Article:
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located in The Masquerade Ball, a part of Misguided Ghosts: A Promise, one of the many universes on RPG.

The Masquerade Ball



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For a moment past the mangled apology and the strange silence that followed, Ian remained frozen, as though he really had been stilled to a photograph. In truth, he did not find any of what had been said all that strange; he had never been one to take the possible entendre for anything but the artistic connotation, and frankly he was slightly flattered. He had never known many artists, nor had he thought his extension to be particularly worth note. It was, to him, just what it was, which was rather odd for him. But then, if the world had color, Ian was the shades of grey. His magnificent impressions were always of the external, never of himself.

The perfect lack of motion was interrupted only after that, when his lips curled upwards into the slightest of smiles. She was serene colors, this girl, blues and violets and indigos. It was quiet, a nocturne for the evening drifting tunefully from the tensed strings of a mellow instrument. “Think nothing of it,” he replied, turning around properly this time. “I quite often say things that don’t come out as they should.”

Ian looked up at the house. From where he was standing, it was still a marvel of architecture, that much was certain. Exhaling softly, he turned his attention back to his fellow quiet-seeker, for in his mind this was the most likely reason for coming out here in the first place. Shame, then, that he felt nearly compelled to speak. “You might not make such a bad photograph yourself, you know. I have little knowledge of such things, but… the composition is interesting.” He thought that was the word anyway, even if it did feel a bit strange on his tongue in this context. It was, truly; the greatgrand house, the veranda framing an off-center bench occupied by a solitary individual. The proportions and equations that drifted through his head were harmonious, a natural balance, counterpoint in concert.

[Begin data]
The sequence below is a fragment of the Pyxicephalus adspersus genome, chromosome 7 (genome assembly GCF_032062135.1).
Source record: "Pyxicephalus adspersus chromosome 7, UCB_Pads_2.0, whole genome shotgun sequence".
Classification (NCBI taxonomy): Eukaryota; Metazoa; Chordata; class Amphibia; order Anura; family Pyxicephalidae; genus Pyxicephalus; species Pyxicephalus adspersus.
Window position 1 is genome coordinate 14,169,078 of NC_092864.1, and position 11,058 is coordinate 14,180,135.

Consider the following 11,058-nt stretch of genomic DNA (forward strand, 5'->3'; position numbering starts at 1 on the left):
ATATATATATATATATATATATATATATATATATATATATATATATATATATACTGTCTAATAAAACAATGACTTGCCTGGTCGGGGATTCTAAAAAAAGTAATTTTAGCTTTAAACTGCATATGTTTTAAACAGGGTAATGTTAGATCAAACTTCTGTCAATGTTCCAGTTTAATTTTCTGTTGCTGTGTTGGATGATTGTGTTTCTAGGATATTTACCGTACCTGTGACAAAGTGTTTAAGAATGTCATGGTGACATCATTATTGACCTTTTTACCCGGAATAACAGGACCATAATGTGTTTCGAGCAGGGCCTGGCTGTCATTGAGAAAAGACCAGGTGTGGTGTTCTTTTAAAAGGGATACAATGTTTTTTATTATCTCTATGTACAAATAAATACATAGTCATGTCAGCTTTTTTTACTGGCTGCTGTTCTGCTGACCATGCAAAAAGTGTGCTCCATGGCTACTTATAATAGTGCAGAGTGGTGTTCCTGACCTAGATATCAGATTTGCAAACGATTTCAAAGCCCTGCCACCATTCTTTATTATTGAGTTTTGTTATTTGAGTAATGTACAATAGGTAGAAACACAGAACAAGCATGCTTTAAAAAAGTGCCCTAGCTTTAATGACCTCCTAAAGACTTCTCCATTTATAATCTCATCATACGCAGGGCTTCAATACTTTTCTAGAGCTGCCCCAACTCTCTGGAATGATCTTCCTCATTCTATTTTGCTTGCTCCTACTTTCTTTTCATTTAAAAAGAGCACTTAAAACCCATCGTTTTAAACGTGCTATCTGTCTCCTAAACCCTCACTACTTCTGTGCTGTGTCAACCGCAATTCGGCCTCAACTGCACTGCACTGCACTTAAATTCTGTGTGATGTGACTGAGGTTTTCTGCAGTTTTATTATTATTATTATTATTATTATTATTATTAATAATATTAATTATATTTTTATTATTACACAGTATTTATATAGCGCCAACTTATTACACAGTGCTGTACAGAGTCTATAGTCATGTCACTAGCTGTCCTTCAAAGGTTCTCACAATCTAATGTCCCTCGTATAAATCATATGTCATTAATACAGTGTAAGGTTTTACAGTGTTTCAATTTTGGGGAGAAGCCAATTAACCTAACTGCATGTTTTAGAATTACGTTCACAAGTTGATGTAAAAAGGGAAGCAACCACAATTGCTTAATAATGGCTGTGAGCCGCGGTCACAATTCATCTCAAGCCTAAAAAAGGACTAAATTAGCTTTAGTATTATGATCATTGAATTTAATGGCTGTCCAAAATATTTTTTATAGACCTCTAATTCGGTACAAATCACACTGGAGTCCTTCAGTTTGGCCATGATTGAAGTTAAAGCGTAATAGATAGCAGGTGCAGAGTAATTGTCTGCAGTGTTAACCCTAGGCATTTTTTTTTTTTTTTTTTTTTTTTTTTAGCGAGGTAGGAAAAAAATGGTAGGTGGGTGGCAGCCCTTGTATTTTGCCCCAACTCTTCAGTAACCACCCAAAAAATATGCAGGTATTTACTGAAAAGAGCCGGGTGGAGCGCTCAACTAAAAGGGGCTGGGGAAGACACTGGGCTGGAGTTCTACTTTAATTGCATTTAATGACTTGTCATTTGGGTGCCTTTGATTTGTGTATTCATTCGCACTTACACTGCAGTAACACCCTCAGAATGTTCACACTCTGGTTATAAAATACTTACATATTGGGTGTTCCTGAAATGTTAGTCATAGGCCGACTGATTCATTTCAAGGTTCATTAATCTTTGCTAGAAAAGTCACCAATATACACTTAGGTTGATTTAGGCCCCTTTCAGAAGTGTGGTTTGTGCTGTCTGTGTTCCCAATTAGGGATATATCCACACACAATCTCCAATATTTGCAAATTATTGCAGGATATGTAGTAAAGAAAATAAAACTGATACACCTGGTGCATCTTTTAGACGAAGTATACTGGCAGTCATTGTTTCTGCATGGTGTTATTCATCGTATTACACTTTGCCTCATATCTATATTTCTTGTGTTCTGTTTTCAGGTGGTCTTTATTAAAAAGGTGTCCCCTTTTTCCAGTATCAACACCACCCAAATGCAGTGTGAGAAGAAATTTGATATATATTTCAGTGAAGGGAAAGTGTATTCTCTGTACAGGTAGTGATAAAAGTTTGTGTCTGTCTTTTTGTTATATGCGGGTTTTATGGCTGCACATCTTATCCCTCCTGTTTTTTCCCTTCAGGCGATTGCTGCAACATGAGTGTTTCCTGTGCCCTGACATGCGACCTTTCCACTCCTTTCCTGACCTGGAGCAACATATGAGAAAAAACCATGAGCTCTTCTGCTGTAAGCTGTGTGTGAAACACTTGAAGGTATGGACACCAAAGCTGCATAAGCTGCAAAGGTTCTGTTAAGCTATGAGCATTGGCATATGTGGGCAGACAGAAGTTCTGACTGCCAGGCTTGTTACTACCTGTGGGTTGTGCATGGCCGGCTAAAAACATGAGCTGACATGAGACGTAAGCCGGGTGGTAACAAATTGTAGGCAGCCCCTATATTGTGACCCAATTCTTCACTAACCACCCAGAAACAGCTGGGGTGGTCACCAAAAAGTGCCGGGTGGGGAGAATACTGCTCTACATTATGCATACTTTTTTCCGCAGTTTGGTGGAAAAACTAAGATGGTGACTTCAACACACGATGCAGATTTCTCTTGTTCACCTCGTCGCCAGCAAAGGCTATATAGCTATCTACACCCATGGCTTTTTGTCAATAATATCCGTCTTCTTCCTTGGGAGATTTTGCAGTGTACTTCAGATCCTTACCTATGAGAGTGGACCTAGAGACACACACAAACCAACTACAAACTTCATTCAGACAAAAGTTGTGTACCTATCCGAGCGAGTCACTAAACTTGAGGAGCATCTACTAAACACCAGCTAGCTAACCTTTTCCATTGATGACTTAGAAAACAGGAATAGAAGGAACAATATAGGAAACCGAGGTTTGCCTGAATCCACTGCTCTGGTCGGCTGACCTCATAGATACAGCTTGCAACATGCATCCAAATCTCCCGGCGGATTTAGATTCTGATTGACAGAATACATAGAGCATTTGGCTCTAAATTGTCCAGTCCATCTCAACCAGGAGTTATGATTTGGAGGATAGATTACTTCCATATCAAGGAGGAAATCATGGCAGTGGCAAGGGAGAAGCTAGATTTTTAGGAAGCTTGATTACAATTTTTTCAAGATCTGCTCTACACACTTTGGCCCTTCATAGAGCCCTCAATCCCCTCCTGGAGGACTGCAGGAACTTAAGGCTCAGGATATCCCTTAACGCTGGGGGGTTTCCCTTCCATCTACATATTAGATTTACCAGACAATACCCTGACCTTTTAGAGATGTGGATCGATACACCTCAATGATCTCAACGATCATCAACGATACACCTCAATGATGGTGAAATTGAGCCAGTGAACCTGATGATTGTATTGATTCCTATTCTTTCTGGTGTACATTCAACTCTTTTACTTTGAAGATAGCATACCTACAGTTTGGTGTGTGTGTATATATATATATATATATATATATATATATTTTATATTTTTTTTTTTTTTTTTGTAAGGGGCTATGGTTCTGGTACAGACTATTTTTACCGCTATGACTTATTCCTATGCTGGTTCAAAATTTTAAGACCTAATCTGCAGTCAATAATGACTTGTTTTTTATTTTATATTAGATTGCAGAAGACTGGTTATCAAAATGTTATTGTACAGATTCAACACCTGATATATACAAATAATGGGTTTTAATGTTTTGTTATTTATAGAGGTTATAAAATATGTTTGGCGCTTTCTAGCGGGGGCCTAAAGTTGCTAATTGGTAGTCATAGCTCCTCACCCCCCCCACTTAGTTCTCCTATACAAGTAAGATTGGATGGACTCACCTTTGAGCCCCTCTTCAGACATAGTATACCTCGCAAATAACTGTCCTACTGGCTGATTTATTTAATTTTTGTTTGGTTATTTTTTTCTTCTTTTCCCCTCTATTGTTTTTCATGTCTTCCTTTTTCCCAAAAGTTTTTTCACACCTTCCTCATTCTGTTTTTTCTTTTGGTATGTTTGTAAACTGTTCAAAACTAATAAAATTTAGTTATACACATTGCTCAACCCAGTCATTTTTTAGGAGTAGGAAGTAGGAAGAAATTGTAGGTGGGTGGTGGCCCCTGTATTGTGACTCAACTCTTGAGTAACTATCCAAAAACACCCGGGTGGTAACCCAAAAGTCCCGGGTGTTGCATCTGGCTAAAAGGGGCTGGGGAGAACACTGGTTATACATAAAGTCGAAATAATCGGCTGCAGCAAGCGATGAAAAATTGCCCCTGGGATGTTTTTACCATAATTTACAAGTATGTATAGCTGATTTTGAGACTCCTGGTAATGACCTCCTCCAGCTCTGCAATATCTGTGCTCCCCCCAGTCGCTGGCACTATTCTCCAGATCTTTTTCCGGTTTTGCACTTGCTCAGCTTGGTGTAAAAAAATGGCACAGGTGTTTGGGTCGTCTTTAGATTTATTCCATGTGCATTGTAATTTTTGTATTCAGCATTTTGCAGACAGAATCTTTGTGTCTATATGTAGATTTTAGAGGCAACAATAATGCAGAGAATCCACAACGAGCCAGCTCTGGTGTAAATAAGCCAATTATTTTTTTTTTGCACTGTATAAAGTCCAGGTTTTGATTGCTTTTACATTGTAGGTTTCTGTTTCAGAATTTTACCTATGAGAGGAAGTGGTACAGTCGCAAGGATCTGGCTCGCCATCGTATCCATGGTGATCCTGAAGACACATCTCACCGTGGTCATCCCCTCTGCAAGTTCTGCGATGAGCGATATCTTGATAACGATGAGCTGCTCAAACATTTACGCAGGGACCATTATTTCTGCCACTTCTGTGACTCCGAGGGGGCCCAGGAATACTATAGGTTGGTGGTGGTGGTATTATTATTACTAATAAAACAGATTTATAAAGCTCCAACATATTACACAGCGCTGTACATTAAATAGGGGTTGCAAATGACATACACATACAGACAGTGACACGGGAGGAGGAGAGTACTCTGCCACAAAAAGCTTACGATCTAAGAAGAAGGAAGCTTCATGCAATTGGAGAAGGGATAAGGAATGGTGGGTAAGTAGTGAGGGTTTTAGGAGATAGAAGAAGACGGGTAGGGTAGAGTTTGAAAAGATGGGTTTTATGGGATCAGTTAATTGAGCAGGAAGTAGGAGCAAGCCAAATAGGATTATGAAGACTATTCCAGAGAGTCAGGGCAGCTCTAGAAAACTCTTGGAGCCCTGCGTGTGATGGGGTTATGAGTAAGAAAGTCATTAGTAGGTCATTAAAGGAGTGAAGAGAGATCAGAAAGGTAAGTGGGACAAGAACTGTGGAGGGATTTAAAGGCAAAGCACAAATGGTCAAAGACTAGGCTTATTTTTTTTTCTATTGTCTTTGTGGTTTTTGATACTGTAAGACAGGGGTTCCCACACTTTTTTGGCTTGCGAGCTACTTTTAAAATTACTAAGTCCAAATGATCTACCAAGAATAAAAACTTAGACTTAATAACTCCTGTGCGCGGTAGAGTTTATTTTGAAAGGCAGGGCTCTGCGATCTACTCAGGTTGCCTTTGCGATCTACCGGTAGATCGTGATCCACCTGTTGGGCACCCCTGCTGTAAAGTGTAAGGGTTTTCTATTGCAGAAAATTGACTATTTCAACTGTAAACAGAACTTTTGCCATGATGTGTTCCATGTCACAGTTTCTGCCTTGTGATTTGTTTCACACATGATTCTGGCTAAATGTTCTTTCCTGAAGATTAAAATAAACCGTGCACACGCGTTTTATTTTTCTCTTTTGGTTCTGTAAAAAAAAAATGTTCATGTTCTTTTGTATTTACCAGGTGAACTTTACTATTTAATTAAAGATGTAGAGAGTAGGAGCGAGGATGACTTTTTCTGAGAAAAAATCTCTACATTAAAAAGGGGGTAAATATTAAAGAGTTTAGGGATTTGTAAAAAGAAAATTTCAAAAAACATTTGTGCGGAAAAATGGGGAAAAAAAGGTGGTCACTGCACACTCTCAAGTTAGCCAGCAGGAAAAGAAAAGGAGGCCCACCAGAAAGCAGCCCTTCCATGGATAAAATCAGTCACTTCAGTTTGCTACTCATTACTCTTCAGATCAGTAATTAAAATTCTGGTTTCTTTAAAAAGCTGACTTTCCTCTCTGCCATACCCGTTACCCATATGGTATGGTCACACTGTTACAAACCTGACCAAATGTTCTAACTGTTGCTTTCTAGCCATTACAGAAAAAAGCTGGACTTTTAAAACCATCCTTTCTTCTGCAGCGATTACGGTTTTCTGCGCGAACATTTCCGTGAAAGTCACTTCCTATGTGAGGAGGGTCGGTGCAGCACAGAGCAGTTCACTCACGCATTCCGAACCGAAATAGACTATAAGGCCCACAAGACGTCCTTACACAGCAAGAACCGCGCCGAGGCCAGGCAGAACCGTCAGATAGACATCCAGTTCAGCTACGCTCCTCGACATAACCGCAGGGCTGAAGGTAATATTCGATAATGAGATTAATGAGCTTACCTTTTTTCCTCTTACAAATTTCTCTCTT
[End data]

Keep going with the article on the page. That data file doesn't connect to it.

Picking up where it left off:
The woman herself, he supposed, was not terribly extraordinary-looking in terms of the sorts of things people looked for; a sweep of flesh, a delicate feature or assemblage of them. But these were not what he saw, and so instead, it seemed to him that the image was quite divine. What better hues for an evening than the duskycalm ones?

Running a hand through goldsilver hair, the manwhosawmath looked down at his own feet, suddenly certain that there was nothing more to say. Which was strange, for he had neither asked for her name nor given his own. He knew nothing of her, nor she of him, and he was for once content with nothing. The number zero was not merely emptiness, but infinite possibility, contained neatly in nonexistent multitudes played on the edges of mindscapes, teasing the attentive with what might be beyond that which was fully comprehensible. It was a world in which he dwelled more frequently than he should- in possibility, reality is not yet manifest, but reality was for those who knew certitude. Ian was no such soul. He knew only sometimes, maybe, perhaps, probability, sense-data, subjectivity, number. Nothing was certain, only alive. And in the difference, there was beauty, he was almost positive.

Behaving more bravely than he felt, he looked back up, tilting his head to one side in the manner of some kind of ephemeral bird. “Perhaps… your mind might care to take the photos of the garden?” In his own way, he supposed, he was inviting her to walk with him, but the question was laced with genuine curiosity. What made an image worth a picture, or that mass quantity of words people were given to assign such things? He did not know, but she might.